The Daily Tar Heel

Serving the students and the University community since 1893

Wednesday October 20th

Here's what you missed from the Orange County School Board's virtual meeting

Orange County Schools Board of Education member Matthew Roberts speaks at a meeting on Feb. 10, 2020.
Buy Photos Orange County Schools Board of Education member Matthew Roberts speaks at a meeting on Feb. 10, 2020.

The Orange County Schools Board of Education discussed the 2020-21 budget and COVID-19 response policies at a meeting last week.

The Board debated on many aspects of the budget, such as whether to expand the preschool dual-language program. The expansion of this program would involve contracting a Spanish-speaking teacher from a company the school system has hired. This would also require new classroom space for the program to take place in, as well as various supplies and materials for the students. 

We’ve talked a lot about COVID-19, and now we want to hear from you. If you have a tip, question or just want to share your experience, leave us a voicemail at ‪(919) 391-4895. 

Board member Matthew Roberts said he feels it is important to keep this dual-language program to help students who are not fluent English speakers. 

“This is one of the items in the budget that addresses our needy students,” Roberts said. 

Versions of medical insurance subsidies for teachers were also discussed, including a budget option that has no expansions of insurance coverage for OCS employees.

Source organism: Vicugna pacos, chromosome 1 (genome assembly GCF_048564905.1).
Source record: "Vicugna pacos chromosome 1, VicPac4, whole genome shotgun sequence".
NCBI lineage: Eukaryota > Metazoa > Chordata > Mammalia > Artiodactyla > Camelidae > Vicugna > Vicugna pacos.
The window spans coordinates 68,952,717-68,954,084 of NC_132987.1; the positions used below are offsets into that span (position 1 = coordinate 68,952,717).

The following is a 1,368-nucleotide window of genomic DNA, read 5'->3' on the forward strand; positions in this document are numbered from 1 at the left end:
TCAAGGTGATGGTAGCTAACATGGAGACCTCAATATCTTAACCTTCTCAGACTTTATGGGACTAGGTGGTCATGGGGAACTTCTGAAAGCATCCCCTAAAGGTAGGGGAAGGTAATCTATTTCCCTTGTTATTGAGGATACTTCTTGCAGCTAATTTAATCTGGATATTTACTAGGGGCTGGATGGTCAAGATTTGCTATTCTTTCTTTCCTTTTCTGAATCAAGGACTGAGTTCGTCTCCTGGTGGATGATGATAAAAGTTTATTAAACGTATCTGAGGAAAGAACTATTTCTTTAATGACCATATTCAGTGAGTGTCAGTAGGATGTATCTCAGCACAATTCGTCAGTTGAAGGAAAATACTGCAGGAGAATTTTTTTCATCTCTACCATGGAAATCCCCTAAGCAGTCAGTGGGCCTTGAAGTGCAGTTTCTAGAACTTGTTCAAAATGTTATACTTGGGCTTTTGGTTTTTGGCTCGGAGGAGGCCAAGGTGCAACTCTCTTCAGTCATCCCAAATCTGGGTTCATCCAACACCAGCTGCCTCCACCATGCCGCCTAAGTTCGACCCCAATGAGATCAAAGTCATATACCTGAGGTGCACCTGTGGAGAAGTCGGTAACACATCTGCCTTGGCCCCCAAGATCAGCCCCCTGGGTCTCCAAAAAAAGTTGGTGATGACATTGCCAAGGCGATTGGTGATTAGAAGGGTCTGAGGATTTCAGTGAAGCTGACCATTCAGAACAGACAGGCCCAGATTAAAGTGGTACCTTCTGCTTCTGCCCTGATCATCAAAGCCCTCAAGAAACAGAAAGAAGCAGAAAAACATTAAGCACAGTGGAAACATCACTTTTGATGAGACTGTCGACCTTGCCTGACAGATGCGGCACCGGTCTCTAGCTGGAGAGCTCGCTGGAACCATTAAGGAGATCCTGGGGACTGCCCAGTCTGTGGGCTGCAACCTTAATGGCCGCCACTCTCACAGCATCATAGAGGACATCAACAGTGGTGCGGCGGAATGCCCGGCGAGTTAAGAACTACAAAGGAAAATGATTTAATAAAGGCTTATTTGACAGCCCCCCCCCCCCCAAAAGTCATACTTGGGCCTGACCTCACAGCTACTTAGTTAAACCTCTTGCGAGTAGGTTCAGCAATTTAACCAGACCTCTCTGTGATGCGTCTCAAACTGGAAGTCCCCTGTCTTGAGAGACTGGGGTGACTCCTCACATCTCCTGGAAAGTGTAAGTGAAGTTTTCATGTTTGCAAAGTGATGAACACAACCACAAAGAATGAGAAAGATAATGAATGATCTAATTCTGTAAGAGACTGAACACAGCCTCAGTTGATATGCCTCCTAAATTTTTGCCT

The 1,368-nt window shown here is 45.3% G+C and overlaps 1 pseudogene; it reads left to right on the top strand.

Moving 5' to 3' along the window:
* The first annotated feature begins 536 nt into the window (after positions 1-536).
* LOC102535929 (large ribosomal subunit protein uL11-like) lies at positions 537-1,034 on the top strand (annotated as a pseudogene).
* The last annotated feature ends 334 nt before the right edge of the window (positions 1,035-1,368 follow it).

The Board also decided to add something to the upcoming budget cycle: a COVID-19 Student Education Support system. The Board hopes to get $250,000 to fund this new system in response to the ongoing pandemic. 

Board member Stephen Halkiotis said he wants his vote for the budget to reflect the best interests of the OCS students

“I think our budget should reflect our services to students,” Halkiotis said. "Let's do what we need to do for children. That's where my one vote is going to be."

Halkiotis also urged the Board to come up with a budget that is going to be comparable to the one being proposed by the Chapel Hill-Carborro City Schools Board

“If we don’t present something comparable, we’re short changing our kids,” Halkiotis said. “We need to have the ability to fight for our kids.”

The other main issue discussed at the meeting was OCS’s response to the COVID-19 outbreak, and more specifically, the Board addressed food distribution for students and teachers' responses to remote learning.

Chris Gammon, executive director of curriculum, said teachers need to engage with their students on a daily basis, especially when it comes to feedback on students’ assignments.

“Teachers should provide meaningful feedback to all assignments,” Gammon said, adding it helps to better students’ ability to learn remotely effectively.

OCS will remain closed until May 15 in compliance with Gov. Roy Cooper’s executive order. Students and parents can check the OCS COVID-19 webpage for updates on the ongoing pandemic and how it will affect the school system. 


@DTHCityState | 

To get the day's news and headlines in your inbox each morning, sign up for our email newsletters.


Welcome Back Edition 2021

Special Print Edition

Games & Horoscopes

Print Edition Games Archive